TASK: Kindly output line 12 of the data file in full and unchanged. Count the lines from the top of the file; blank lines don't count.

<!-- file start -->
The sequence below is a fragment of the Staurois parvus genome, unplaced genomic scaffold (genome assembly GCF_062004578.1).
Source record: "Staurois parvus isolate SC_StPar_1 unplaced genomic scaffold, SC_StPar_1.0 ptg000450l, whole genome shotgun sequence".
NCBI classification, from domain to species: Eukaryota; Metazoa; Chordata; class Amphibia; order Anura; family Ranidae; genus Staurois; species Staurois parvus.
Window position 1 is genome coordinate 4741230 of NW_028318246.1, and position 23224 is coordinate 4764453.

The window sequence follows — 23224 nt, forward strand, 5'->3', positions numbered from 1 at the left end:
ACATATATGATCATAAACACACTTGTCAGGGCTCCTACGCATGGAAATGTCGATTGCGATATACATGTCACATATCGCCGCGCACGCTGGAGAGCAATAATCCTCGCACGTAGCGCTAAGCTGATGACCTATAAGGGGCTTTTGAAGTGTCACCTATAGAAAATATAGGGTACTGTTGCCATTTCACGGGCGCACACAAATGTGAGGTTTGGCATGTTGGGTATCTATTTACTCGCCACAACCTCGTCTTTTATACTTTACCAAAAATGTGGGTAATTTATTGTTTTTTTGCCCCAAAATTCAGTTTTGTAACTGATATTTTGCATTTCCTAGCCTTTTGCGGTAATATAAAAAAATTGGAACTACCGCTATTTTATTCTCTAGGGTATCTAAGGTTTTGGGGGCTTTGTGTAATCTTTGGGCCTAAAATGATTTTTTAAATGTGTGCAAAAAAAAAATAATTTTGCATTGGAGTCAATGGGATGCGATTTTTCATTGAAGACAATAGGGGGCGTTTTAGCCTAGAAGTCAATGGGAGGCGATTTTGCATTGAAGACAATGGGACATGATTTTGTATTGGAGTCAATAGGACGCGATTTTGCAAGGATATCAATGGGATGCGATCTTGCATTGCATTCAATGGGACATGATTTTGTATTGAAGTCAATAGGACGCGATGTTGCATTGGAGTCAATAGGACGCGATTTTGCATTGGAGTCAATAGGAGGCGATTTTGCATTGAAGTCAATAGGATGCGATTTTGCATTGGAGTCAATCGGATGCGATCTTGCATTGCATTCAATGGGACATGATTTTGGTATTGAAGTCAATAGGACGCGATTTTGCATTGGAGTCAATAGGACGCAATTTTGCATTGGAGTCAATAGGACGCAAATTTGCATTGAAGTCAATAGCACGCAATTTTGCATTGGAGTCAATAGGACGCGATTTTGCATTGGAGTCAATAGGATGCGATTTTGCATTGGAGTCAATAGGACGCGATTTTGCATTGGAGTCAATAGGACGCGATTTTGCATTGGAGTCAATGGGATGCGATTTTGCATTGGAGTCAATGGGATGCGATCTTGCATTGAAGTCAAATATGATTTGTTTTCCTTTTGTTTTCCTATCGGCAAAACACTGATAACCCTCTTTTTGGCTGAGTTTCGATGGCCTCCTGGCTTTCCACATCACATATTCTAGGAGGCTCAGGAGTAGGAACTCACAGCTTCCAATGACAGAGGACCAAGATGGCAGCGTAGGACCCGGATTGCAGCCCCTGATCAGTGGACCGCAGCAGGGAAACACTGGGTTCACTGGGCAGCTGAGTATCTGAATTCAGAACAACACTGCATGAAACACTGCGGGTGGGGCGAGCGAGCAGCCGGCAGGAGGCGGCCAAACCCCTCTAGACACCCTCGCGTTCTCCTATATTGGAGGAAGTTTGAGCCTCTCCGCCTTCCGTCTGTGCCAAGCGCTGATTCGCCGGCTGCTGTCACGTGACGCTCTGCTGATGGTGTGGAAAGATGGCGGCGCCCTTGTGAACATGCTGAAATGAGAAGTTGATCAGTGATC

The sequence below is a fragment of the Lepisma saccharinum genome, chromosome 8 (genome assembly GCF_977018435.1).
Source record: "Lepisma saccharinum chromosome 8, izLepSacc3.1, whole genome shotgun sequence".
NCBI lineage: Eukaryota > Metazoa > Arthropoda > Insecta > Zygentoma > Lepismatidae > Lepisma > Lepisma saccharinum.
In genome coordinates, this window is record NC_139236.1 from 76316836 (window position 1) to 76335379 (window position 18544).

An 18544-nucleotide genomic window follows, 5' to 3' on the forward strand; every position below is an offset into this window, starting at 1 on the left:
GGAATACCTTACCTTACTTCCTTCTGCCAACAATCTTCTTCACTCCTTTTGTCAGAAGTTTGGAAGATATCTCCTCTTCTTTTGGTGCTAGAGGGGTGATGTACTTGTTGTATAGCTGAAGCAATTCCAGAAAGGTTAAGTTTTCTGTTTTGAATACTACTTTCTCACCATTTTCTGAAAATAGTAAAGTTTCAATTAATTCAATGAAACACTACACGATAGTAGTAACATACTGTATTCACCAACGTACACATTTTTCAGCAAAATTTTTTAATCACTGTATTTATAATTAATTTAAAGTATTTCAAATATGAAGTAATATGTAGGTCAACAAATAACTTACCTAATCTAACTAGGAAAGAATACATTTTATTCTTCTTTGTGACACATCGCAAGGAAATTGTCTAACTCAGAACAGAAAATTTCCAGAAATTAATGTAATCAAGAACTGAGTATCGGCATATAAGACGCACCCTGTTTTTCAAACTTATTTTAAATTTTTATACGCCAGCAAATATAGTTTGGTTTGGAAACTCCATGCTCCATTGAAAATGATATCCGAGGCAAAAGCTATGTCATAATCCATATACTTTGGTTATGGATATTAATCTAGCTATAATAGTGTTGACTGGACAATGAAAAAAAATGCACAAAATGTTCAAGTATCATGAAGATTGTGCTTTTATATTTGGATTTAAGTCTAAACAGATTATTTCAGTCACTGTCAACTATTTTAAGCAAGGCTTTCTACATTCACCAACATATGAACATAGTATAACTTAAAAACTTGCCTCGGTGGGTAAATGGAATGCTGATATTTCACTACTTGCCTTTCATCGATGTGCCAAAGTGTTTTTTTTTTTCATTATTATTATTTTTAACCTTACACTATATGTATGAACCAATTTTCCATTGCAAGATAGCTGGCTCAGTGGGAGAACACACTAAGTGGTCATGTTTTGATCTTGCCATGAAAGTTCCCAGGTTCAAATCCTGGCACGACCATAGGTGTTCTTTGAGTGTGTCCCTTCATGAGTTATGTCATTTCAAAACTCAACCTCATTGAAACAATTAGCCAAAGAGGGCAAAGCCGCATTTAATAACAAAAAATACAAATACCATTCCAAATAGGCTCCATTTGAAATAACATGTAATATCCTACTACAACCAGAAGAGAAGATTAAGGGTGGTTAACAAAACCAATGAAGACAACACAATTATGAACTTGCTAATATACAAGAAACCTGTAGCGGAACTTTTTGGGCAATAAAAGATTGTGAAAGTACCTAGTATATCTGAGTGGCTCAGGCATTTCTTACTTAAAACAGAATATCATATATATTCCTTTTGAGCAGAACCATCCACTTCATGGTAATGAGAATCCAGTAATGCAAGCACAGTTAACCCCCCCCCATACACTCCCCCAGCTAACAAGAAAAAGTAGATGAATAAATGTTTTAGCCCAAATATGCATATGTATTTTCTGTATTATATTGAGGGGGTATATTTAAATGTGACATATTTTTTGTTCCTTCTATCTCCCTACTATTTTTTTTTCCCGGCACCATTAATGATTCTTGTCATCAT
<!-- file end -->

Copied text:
GGAATACCTTACCTTACTTCCTTCTGCCAACAATCTTCTTCACTCCTTTTGTCAGAAGTTTGGAAGATATCTCCTCTTCTTTTGGTGCTAGAGGGGTGATGTACTTGTTGTATAGCTGAAGCAATTCCAGAAAGGTTAAGTTTTCTGTTTTGAATACTACTTTCTCACCATTTTCTGAAAATAGTAAAGTTTCAATTAATTCAATGAAACACTACACGATAGTAGTAACATACTGTATTCACCAACGTACACATTTTTCAGCAAAATTTTTTAATCACTGTATTTATAATTAATTTAAAGTATTTCAAATATGAAGTAATATGTAGGTCAACAAATAACTTACCTAATCTAACTAGGAAAGAATACATTTTATTCTTCTTTGTGACACATCGCAAGGAAATTGTCTAACTCAGAACAGAAAATTTCCAGAAATTAATGTAATCAAGAACTGAGTATCGGCATATAAGACGCACCCTGTTTTTCAAACTTATTTTAAATTTTTATACGCCAGCAAATATAGTTTGGTTTGGAAACTCCATGCTCCATTGAAAATGATATCCGAGGCAAAAGCTATGTCATAATCCATATACTTTGGTTATGGATATTAATCTAGCTATAATAGTGTTGACTGGACAATGAAAAAAAATGCACAAAATGTTCAAGTATCATGAAGATTGTGCTTTTATATTTGGATTTAAGTCTAAACAGATTATTTCAGTCACTGTCAACTATTTTAAGCAAGGCTTTCTACATTCACCAACATATGAACATAGTATAACTTAAAAACTTGCCTCGGTGGGTAAATGGAATGCTGATATTTCACTACTTGCCTTTCATCGATGTGCCAAAGTGTTTTTTTTTTTCATTATTATTATTTTTAACCTTACACTATATGTATGAACCAATTTTCCATTGCAAGATAGCTGGCTCAGTGGGAGAACACACTAAGTGGTCATGTTTTGATCTTGCCATGAAAGTTCCCAGGTTCAAATCCTGGCACGACCATAGGTGTTCTTTGAGTGTGTCCCTTCATGAGTTATGTCATTTCAAAACTCAACCTCATTGAAACAATTAGCCAAAGAGGGCAAAGCCGCATTTAATAACAAAAAATACAAATACCATTCCAAATAGGCTCCATTTGAAATAACATGTAATATCCTACTACAACCAGAAGAGAAGATTAAGGGTGGTTAACAAAACCAATGAAGACAACACAATTATGAACTTGCTAATATACAAGAAACCTGTAGCGGAACTTTTTGGGCAATAAAAGATTGTGAAAGTACCTAGTATATCTGAGTGGCTCAGGCATTTCTTACTTAAAACAGAATATCATATATATTCCTTTTGAGCAGAACCATCCACTTCATGGTAATGAGAATCCAGTAATGCAAGCACAGTTAACCCCCCCCCATACACTCCCCCAGCTAACAAGAAAAAGTAGATGAATAAATGTTTTAGCCCAAATATGCATATGTATTTTCTGTATTATATTGAGGGGGTATATTTAAATGTGACATATTTTTTGTTCCTTCTATCTCCCTACTATTTTTTTTTCCCGGCACCATTAATGATTCTTGTCATCAT